Books, books, books. And PHP frameworks

The world of php frameworks never stops. New frameworks arise, as well as new and (sometimes radically) different version of popular frameworks.

I’ve always found good books a great asset when starting a project using a new framework; or improving the knowledge of a familiar one.

While old school manuals are somewhat less needed today (as the pace of development of frameworks core is very high, some books may become obsolete really fast – and great online up-to-date official documentation is very common), a lot of tutorial style guides, recipes, advanced techniques by examples, and other “Practical” books are filling the gaps.

I love the feel of printed books – but more and more of my technical library is actually in my tablet or laptop.

Most of those books are from Packt Publishing (I like the quality and the usual 50% discount for buying 2 eBooks)

Here is my actual desk at home. Almost my whole collection of technical books is in this picture. No, the paper ones are just a small part, a memory of a past era when usually a door bell marked the end of the “download” from abroad..

Here is my actual desk at home. Almost my whole collection of technical books is in this picture. No, the paper ones are just a small part, a memory of a past era when usually a door bell marked the end of the “download” from abroad..

I know, I didn’t list books about great choices like Yii, Kohana, Symfony.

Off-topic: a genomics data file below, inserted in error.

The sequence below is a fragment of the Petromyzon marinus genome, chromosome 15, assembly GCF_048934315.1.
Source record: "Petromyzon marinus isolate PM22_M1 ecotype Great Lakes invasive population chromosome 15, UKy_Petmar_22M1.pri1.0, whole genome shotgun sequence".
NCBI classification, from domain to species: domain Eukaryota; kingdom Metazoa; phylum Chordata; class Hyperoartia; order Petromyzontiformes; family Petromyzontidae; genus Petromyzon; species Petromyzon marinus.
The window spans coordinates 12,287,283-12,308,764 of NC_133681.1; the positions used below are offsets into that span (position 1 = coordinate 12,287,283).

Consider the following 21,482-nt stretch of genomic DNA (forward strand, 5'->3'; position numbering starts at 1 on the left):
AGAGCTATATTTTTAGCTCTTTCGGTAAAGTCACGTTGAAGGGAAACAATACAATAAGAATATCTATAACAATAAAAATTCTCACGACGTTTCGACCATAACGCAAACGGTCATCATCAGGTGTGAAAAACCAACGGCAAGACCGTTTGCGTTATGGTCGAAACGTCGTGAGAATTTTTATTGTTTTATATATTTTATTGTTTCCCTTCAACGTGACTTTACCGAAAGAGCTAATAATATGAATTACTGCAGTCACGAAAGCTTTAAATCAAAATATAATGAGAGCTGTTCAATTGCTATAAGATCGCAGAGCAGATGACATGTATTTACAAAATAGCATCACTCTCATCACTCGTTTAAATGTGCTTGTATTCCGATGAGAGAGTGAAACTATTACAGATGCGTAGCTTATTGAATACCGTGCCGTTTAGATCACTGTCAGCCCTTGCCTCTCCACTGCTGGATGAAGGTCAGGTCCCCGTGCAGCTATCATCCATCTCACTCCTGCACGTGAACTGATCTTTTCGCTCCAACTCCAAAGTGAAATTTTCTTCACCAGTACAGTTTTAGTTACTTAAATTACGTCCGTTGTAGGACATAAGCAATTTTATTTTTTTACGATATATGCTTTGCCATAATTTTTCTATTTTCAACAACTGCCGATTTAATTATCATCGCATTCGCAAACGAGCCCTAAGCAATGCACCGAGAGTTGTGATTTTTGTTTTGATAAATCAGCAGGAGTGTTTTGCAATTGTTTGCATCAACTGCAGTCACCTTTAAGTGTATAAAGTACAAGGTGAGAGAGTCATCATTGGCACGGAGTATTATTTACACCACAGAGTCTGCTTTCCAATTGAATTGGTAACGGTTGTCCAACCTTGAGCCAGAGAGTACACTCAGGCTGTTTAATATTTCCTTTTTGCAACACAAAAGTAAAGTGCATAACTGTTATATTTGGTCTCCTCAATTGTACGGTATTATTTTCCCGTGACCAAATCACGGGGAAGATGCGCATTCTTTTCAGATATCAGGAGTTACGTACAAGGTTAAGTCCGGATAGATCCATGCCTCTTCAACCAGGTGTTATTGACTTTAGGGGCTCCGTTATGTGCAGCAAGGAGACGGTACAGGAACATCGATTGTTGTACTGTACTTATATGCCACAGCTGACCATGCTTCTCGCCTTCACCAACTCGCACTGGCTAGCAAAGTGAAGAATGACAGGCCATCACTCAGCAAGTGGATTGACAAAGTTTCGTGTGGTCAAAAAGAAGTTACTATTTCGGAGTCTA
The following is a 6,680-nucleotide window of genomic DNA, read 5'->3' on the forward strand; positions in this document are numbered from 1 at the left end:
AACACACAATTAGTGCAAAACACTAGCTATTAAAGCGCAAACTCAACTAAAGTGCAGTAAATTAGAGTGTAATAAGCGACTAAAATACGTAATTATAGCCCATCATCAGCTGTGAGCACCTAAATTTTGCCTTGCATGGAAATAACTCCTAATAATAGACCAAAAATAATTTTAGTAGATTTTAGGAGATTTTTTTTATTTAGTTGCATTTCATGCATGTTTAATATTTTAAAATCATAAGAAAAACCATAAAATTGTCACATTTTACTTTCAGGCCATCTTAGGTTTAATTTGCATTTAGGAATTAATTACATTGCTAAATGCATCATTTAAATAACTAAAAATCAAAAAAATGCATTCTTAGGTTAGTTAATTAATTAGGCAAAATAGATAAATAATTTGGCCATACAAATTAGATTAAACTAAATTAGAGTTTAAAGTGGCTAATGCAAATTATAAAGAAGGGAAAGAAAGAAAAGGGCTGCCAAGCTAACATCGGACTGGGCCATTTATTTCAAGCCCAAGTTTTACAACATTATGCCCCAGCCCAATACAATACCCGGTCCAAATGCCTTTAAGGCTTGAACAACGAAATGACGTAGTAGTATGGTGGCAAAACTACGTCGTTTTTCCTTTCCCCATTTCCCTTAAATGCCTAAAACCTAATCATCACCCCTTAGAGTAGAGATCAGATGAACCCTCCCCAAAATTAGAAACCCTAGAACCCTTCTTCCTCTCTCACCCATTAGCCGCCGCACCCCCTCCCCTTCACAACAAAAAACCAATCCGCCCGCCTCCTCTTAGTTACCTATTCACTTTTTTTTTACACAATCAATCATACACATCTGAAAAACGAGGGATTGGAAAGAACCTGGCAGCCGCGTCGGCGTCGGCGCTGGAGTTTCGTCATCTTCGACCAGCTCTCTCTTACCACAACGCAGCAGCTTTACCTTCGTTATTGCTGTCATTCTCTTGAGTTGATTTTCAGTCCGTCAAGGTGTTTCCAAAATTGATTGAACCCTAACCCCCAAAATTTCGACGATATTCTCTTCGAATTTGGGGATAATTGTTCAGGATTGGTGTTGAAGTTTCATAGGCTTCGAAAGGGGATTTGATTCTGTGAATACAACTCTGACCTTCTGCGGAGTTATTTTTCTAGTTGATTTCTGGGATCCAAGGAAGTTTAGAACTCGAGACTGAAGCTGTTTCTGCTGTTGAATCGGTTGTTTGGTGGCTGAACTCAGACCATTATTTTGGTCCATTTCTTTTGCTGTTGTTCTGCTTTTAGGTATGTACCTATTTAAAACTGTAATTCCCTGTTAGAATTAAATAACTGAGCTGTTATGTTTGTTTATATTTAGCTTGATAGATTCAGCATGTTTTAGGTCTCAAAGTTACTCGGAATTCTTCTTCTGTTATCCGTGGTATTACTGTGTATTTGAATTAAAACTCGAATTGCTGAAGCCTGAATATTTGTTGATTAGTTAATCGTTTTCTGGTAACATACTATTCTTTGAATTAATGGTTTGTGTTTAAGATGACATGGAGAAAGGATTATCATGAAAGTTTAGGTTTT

I’m just listing books I’m personally interested in at the moment, because CakePHP is (and will be for the next months) my main tool, but other might come handy – because they represent the industry standard that simply cannot be ignored, or offer new approaches and new solutions, different enough to catch my attention and become a viable alternative, depending on the project.

 

So, here we are.

Let’s start with.. well, see the tagline of my blog?

CakePHP. Not many books about version 2.x around. Well, the official documentation is good (and comes as an ebook also), and there are many online resources and blogs.

Instant CakePHP Starter” is the only CakePHP 2 books I’m aware of. A fast and practical introduction to the framework, made of several tutorials.

Zend framework 2 by exampleThen, here comes.. Zend. Well, I was not so fond of Zend Framework (version 1), probably because of a couple legacy projects I didn’t enjoy much. Will ZF 2 be a different story?

As a PHP developer it’s simply hard to ignore it. And

“this version has considerably eased the process of building complex web applications with minimal development effort using plug and play components. ZF2 also provides a highly robust and scalable framework for developing web applications”.

This sounds like something that could bring my interest back. Or even a starting point to use ZF 2 components in a CakePHP Project.

There is also an “Instant” book, but I’d probably opt for a wider text for this.

Zend Framework 2.0 by Example” seems the to me the best way to approach the framework.

 

And then, another one that catches my attention. Sailing to the discovery of new world of PHP frameworks on board of a.. Laravel. Ok, bad joke.

Laravel, with its fresh approach to MVC in PHP, has gained attention – and an active community – quickly. It’s on top of my list of “alternatives to CakePHP” I’ll probably try.

 

Laravel Application Development Cookbook and (the apparently more advanced) Laravel Application Development Blueprints are probably the perfect fit in my case.

I’ll let you know.

 

Now, tell me about you: what’s your preferred approach to new frameworks? Which one to go deeper in a framework you already know? Do you use books, online resources or both?

Let us know your recommendations!